This is where having a good moving company makes a difference. Keep a good line of communication with them and discuss your options in the case of inclement weather. Find out if your movers will let you reschedule for a different day. Ask if they provide short term storage in case you end up needing it.
It’s important that you also have a good line of communication with your landlord or real estate agent. If your move is postponed due to the weather, you need to know if you can stay a couple of extra days.
The key to having an incident-free winter move is to have options and flexibility.
Moving is exhausting. In the midst of everything they have to do, many people forget about themselves. Remember that you have to eat and hydrate. Meal prepping will save you time and energy on moving day.
For two birds with one stone, prepare something warm (soup, hot chocolate, etc.) for yourself, your family, and your movers. This will obviously fill everyone up but it will also get everyone nice and warm on a cold winter day.
Your movers know how to take care of themselves but it’s still nice to do little things to make their day a little better. Imagine how much better you would work without being cold and hungry.
To make your move is as incident-free as possible, prepare the homes. It’s a good idea to connect the utilities of your new home a day before the move. This will ensure that you don’t move into a freezing dark home. Also, no one wants to deal with utility companies on moving day.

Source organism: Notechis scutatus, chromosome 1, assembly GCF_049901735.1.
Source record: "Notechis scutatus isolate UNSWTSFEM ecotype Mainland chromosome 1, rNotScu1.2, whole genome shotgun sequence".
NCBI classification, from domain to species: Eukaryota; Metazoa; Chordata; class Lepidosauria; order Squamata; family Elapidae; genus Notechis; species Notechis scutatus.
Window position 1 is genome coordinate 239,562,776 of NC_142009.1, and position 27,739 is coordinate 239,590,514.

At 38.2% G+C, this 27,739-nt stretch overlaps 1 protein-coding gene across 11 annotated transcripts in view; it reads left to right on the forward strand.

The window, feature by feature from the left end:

For similar reasons, disconnect the utilities of the old home a day after the move.
Another essential thing to take care of for a winter move is the floors. It’s impossible not to track ice and mud into either homes. Save yourself the trouble, and protect the floors. It’s as simple as laying down a few tarps in the high traffic areas.
Clear Driveways and Loading Sites
If it snows, do this! Whether it’s at your old home or new home; clear driveways, walkways, and loading sites of snow. This will save everyone a lot of time and will make the move happen more smoothly. Have salt and shovels available just in case.
There are some items that don’t like the cold. Electronics are one of them. Be sure to protect them in the move. If possible, move them in the car with you to avoid exposing them to the cold for extended periods of time.
Fragile items also need special attention in a winter move. The cold weather can make them more brittle, making them extra fragile. For this, be mindful of how and where you pack them. Make sure they’re safely loaded to the moving truck.
You’ll be glad you gave them extra attention when you don’t have to go replace these items.
Moving in any season has its pros and cons. Moving in the winter is no different. We believe that the pros far outweigh the cons. The better pricing, higher availability, and the higher quality movers make moving in the winter worth it. That said, you’ll appreciate being extra prepared. Get ahead of the current by getting quotes from the best moving companies in the country.